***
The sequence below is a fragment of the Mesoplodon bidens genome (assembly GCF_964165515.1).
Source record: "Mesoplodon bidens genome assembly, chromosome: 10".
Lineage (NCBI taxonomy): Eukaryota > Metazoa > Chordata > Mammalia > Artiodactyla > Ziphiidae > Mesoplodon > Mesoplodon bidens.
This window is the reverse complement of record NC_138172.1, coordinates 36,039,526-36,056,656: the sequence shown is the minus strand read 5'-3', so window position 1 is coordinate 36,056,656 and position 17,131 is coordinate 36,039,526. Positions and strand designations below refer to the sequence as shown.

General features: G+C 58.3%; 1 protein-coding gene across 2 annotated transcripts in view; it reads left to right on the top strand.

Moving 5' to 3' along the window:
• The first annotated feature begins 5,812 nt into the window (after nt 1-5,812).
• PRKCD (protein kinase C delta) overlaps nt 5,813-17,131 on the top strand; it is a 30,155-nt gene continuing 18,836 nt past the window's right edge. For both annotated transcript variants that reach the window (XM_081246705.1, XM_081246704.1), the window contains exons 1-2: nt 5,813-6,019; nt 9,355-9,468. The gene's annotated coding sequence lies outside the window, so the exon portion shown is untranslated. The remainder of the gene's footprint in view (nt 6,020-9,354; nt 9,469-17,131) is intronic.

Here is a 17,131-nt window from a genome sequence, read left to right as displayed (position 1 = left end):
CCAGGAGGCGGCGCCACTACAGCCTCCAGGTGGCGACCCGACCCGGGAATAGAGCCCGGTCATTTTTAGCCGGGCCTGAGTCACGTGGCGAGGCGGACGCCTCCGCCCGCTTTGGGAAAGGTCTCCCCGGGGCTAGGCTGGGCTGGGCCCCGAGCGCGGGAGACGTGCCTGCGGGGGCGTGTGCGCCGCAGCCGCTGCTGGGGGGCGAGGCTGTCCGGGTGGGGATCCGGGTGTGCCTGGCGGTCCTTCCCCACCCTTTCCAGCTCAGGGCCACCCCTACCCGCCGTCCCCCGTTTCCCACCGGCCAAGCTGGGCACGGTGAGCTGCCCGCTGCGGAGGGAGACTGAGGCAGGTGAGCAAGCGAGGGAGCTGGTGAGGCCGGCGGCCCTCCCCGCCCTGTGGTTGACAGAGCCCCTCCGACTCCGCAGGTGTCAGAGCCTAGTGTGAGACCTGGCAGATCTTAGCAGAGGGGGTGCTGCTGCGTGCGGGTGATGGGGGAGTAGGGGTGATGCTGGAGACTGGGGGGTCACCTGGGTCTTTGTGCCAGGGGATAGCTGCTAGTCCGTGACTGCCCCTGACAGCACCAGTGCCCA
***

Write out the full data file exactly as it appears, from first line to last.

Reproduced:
The sequence below is a fragment of the Mesoplodon bidens genome (assembly GCF_964165515.1).
Source record: "Mesoplodon bidens genome assembly, chromosome: 10".
Lineage (NCBI taxonomy): Eukaryota > Metazoa > Chordata > Mammalia > Artiodactyla > Ziphiidae > Mesoplodon > Mesoplodon bidens.
This window is the reverse complement of record NC_138172.1, coordinates 36,039,526-36,056,656: the sequence shown is the minus strand read 5'-3', so window position 1 is coordinate 36,056,656 and position 17,131 is coordinate 36,039,526. Positions and strand designations below refer to the sequence as shown.

General features: G+C 58.3%; 1 protein-coding gene across 2 annotated transcripts in view; it reads left to right on the top strand.

Moving 5' to 3' along the window:
• The first annotated feature begins 5,812 nt into the window (after nt 1-5,812).
• PRKCD (protein kinase C delta) overlaps nt 5,813-17,131 on the top strand; it is a 30,155-nt gene continuing 18,836 nt past the window's right edge. For both annotated transcript variants that reach the window (XM_081246705.1, XM_081246704.1), the window contains exons 1-2: nt 5,813-6,019; nt 9,355-9,468. The gene's annotated coding sequence lies outside the window, so the exon portion shown is untranslated. The remainder of the gene's footprint in view (nt 6,020-9,354; nt 9,469-17,131) is intronic.

Here is a 17,131-nt window from a genome sequence, read left to right as displayed (position 1 = left end):
CCAGGAGGCGGCGCCACTACAGCCTCCAGGTGGCGACCCGACCCGGGAATAGAGCCCGGTCATTTTTAGCCGGGCCTGAGTCACGTGGCGAGGCGGACGCCTCCGCCCGCTTTGGGAAAGGTCTCCCCGGGGCTAGGCTGGGCTGGGCCCCGAGCGCGGGAGACGTGCCTGCGGGGGCGTGTGCGCCGCAGCCGCTGCTGGGGGGCGAGGCTGTCCGGGTGGGGATCCGGGTGTGCCTGGCGGTCCTTCCCCACCCTTTCCAGCTCAGGGCCACCCCTACCCGCCGTCCCCCGTTTCCCACCGGCCAAGCTGGGCACGGTGAGCTGCCCGCTGCGGAGGGAGACTGAGGCAGGTGAGCAAGCGAGGGAGCTGGTGAGGCCGGCGGCCCTCCCCGCCCTGTGGTTGACAGAGCCCCTCCGACTCCGCAGGTGTCAGAGCCTAGTGTGAGACCTGGCAGATCTTAGCAGAGGGGGTGCTGCTGCGTGCGGGTGATGGGGGAGTAGGGGTGATGCTGGAGACTGGGGGGTCACCTGGGTCTTTGTGCCAGGGGATAGCTGCTAGTCCGTGACTGCCCCTGACAGCACCAGTGCCCA